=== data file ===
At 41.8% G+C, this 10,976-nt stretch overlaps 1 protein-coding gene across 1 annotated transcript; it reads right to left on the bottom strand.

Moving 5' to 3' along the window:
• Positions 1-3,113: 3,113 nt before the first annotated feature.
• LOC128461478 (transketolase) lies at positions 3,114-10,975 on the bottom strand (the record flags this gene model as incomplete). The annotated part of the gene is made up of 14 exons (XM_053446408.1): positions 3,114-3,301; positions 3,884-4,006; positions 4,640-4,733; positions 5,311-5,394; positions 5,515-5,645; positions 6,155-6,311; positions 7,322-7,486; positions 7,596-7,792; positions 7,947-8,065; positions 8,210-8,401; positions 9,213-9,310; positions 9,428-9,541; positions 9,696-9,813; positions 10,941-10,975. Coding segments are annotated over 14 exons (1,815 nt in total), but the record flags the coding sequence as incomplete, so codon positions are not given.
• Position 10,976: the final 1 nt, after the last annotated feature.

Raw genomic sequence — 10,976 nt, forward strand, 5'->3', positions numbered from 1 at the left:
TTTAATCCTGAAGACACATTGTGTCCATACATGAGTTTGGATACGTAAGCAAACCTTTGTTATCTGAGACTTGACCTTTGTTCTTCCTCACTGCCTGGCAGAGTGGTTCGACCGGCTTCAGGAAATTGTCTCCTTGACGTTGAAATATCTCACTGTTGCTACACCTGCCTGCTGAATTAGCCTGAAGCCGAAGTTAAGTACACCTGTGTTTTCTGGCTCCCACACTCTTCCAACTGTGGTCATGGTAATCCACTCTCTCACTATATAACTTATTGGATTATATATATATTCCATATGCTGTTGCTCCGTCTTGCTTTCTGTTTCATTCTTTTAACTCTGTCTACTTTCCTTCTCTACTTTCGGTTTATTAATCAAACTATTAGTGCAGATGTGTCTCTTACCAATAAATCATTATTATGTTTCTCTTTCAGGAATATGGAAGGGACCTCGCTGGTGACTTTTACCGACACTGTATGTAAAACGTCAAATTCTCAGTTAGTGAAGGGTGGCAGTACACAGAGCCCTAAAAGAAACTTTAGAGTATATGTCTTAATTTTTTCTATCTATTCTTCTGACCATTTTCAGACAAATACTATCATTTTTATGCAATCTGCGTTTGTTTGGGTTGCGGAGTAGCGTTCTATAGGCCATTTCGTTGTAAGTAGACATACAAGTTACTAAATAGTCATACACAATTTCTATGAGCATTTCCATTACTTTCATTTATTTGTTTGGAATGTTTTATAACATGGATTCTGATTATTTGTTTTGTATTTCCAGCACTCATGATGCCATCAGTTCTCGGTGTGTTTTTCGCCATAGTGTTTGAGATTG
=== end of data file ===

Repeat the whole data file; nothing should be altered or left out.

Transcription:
At 41.8% G+C, this 10,976-nt stretch overlaps 1 protein-coding gene across 1 annotated transcript; it reads right to left on the bottom strand.

Moving 5' to 3' along the window:
• Positions 1-3,113: 3,113 nt before the first annotated feature.
• LOC128461478 (transketolase) lies at positions 3,114-10,975 on the bottom strand (the record flags this gene model as incomplete). The annotated part of the gene is made up of 14 exons (XM_053446408.1): positions 3,114-3,301; positions 3,884-4,006; positions 4,640-4,733; positions 5,311-5,394; positions 5,515-5,645; positions 6,155-6,311; positions 7,322-7,486; positions 7,596-7,792; positions 7,947-8,065; positions 8,210-8,401; positions 9,213-9,310; positions 9,428-9,541; positions 9,696-9,813; positions 10,941-10,975. Coding segments are annotated over 14 exons (1,815 nt in total), but the record flags the coding sequence as incomplete, so codon positions are not given.
• Position 10,976: the final 1 nt, after the last annotated feature.

Raw genomic sequence — 10,976 nt, forward strand, 5'->3', positions numbered from 1 at the left:
TTTAATCCTGAAGACACATTGTGTCCATACATGAGTTTGGATACGTAAGCAAACCTTTGTTATCTGAGACTTGACCTTTGTTCTTCCTCACTGCCTGGCAGAGTGGTTCGACCGGCTTCAGGAAATTGTCTCCTTGACGTTGAAATATCTCACTGTTGCTACACCTGCCTGCTGAATTAGCCTGAAGCCGAAGTTAAGTACACCTGTGTTTTCTGGCTCCCACACTCTTCCAACTGTGGTCATGGTAATCCACTCTCTCACTATATAACTTATTGGATTATATATATATTCCATATGCTGTTGCTCCGTCTTGCTTTCTGTTTCATTCTTTTAACTCTGTCTACTTTCCTTCTCTACTTTCGGTTTATTAATCAAACTATTAGTGCAGATGTGTCTCTTACCAATAAATCATTATTATGTTTCTCTTTCAGGAATATGGAAGGGACCTCGCTGGTGACTTTTACCGACACTGTATGTAAAACGTCAAATTCTCAGTTAGTGAAGGGTGGCAGTACACAGAGCCCTAAAAGAAACTTTAGAGTATATGTCTTAATTTTTTCTATCTATTCTTCTGACCATTTTCAGACAAATACTATCATTTTTATGCAATCTGCGTTTGTTTGGGTTGCGGAGTAGCGTTCTATAGGCCATTTCGTTGTAAGTAGACATACAAGTTACTAAATAGTCATACACAATTTCTATGAGCATTTCCATTACTTTCATTTATTTGTTTGGAATGTTTTATAACATGGATTCTGATTATTTGTTTTGTATTTCCAGCACTCATGATGCCATCAGTTCTCGGTGTGTTTTTCGCCATAGTGTTTGAGATTG